In conclusion, I think the idea is awesome and very modern, but the implementation of it is very crude indeed.  Why?  Security in terms of computing security measures for smartphones and tablets is so important, because without proper security measures in mobile devices I fear hackers will have so much fun with homeowners.  On the other hand, it’s so pleasing to see British Gas intends to roll out this “smart home” technology in abundance with relatively affordable prices, making homeowners more willingly to adopt this new technology.  Circling back to the security measures of these mobile devices that will be the remote control of “smart home” technology, I fear without proper security measures for these devices and allowing large waves of homeowners to adopt “smart home” technology might lead to a plague of dangerous hack-attacks.

Source:  http://www.guardian.co.uk/money/2011/sep/30/smart-home-remote-control

Google Releases Google Wallet, Allowing Users To Mimic Their Credit Cards With Smartphones

Google has just release Google Wallet to the public, but only users who have Nexus S 4G smartphone from Sprint would be able to use Google Wallet.  Other Android users have to wait as Google is working hard to make Google Wallet available for other Android devices.  So what is it anyway?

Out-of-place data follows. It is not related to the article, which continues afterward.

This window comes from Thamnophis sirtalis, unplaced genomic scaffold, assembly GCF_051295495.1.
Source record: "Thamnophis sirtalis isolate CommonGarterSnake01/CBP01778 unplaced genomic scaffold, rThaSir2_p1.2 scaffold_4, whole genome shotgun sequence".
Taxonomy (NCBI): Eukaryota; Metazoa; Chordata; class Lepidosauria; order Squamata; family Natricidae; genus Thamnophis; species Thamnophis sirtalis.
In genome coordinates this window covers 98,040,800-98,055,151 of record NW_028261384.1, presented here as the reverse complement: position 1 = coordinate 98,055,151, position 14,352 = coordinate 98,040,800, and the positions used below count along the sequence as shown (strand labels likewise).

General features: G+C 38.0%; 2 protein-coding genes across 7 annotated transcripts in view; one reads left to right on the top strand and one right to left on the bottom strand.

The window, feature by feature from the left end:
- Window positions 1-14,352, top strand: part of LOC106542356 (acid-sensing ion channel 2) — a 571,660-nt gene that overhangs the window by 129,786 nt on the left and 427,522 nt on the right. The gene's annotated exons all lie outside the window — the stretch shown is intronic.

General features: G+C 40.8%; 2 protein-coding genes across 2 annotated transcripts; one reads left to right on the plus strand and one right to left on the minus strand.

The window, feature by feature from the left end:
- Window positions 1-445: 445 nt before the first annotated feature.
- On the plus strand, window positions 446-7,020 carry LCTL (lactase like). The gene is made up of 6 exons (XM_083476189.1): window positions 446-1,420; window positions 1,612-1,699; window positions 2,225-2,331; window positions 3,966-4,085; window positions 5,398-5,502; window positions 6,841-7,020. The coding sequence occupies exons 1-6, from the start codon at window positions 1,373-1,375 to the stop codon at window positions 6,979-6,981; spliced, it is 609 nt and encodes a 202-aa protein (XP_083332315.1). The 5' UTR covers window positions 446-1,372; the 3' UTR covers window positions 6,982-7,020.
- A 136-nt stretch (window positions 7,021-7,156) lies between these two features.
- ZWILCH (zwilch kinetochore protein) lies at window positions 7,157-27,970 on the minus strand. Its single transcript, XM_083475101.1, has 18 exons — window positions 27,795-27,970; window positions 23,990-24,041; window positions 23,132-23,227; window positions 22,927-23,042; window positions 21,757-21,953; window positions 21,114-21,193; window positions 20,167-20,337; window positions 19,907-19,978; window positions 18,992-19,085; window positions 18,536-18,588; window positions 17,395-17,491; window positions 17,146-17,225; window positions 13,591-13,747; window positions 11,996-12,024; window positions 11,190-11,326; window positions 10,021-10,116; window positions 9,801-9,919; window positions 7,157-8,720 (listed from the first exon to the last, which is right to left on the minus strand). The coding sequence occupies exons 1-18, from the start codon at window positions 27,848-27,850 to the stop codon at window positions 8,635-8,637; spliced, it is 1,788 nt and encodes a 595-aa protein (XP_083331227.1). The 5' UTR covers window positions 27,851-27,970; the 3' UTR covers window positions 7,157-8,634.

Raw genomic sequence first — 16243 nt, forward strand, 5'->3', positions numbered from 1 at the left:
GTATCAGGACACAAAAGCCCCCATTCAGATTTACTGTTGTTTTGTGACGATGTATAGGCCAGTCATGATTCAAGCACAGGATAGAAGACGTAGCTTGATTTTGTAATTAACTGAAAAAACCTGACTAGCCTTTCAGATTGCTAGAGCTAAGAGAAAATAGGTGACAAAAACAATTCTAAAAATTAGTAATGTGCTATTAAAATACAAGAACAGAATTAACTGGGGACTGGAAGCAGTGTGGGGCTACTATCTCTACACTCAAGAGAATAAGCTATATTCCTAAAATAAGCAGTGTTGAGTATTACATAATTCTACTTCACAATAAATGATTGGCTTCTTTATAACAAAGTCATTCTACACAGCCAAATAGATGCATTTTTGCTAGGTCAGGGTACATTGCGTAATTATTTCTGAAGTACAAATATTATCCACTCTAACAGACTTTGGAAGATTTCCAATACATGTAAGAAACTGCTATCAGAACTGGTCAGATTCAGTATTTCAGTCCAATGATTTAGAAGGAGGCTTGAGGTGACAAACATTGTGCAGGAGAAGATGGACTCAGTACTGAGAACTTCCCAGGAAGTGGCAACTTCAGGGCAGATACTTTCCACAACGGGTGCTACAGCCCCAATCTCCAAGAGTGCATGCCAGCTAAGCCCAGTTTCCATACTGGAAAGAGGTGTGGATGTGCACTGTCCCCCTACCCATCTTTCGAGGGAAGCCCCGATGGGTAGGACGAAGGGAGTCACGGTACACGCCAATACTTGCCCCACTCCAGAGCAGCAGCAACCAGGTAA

Google Wallet allows users to make payments with their smartphones.  Google Wallet relies on the participation and cooperation of Citibank, Mastercard, retailers, and merchants to make the transactions for Google Wallet users.  The video right after the break shows you how Google Wallet works.

I’m not certain it’s a good idea to use a smartphone as a credit card.  My uncertainty of this idea isn’t stemming from its applicable aspect, but more of how uncertain I am when it comes to smartphone security.  Smartphone hackers describe smartphones as computer technology in the 90s, because very little security is there to actually secure smartphones from hacking activities.  The video right after this paragraph shows how easy it’s for hackers to hack smartphones and ultimately compromising users’ privacy and sensitive information.